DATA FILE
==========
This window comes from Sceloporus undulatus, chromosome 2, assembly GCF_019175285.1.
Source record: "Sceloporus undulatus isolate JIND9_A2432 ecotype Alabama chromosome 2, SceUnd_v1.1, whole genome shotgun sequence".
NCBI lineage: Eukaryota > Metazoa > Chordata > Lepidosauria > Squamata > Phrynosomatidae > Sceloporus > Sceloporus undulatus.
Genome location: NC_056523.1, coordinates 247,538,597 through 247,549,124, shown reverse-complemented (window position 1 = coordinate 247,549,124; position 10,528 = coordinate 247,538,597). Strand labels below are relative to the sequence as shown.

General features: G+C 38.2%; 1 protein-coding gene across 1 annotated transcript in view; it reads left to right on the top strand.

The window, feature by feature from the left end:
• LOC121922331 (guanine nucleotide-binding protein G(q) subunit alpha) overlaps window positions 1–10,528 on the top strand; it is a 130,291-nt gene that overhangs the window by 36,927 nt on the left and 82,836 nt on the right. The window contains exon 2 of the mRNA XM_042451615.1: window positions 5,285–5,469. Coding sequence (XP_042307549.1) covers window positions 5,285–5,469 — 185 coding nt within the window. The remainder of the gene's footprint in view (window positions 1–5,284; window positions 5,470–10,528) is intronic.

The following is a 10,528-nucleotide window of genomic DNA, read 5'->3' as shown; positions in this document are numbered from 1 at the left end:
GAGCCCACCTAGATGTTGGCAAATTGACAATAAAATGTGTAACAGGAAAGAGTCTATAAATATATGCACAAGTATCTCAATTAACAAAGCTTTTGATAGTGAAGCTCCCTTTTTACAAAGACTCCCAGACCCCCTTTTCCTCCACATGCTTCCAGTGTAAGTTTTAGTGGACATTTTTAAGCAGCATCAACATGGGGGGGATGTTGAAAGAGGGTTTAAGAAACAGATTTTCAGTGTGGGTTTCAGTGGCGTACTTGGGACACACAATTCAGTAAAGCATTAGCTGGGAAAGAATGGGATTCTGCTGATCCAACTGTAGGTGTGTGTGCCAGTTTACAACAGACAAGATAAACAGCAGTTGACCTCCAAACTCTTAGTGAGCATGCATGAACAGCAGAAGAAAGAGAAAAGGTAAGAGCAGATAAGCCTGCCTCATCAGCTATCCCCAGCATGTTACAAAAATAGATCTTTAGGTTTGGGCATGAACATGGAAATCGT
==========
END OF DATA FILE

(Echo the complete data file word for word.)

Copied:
This window comes from Sceloporus undulatus, chromosome 2, assembly GCF_019175285.1.
Source record: "Sceloporus undulatus isolate JIND9_A2432 ecotype Alabama chromosome 2, SceUnd_v1.1, whole genome shotgun sequence".
NCBI lineage: Eukaryota > Metazoa > Chordata > Lepidosauria > Squamata > Phrynosomatidae > Sceloporus > Sceloporus undulatus.
Genome location: NC_056523.1, coordinates 247,538,597 through 247,549,124, shown reverse-complemented (window position 1 = coordinate 247,549,124; position 10,528 = coordinate 247,538,597). Strand labels below are relative to the sequence as shown.

General features: G+C 38.2%; 1 protein-coding gene across 1 annotated transcript in view; it reads left to right on the top strand.

The window, feature by feature from the left end:
• LOC121922331 (guanine nucleotide-binding protein G(q) subunit alpha) overlaps window positions 1–10,528 on the top strand; it is a 130,291-nt gene that overhangs the window by 36,927 nt on the left and 82,836 nt on the right. The window contains exon 2 of the mRNA XM_042451615.1: window positions 5,285–5,469. Coding sequence (XP_042307549.1) covers window positions 5,285–5,469 — 185 coding nt within the window. The remainder of the gene's footprint in view (window positions 1–5,284; window positions 5,470–10,528) is intronic.

The following is a 10,528-nucleotide window of genomic DNA, read 5'->3' as shown; positions in this document are numbered from 1 at the left end:
GAGCCCACCTAGATGTTGGCAAATTGACAATAAAATGTGTAACAGGAAAGAGTCTATAAATATATGCACAAGTATCTCAATTAACAAAGCTTTTGATAGTGAAGCTCCCTTTTTACAAAGACTCCCAGACCCCCTTTTCCTCCACATGCTTCCAGTGTAAGTTTTAGTGGACATTTTTAAGCAGCATCAACATGGGGGGGATGTTGAAAGAGGGTTTAAGAAACAGATTTTCAGTGTGGGTTTCAGTGGCGTACTTGGGACACACAATTCAGTAAAGCATTAGCTGGGAAAGAATGGGATTCTGCTGATCCAACTGTAGGTGTGTGTGCCAGTTTACAACAGACAAGATAAACAGCAGTTGACCTCCAAACTCTTAGTGAGCATGCATGAACAGCAGAAGAAAGAGAAAAGGTAAGAGCAGATAAGCCTGCCTCATCAGCTATCCCCAGCATGTTACAAAAATAGATCTTTAGGTTTGGGCATGAACATGGAAATCGT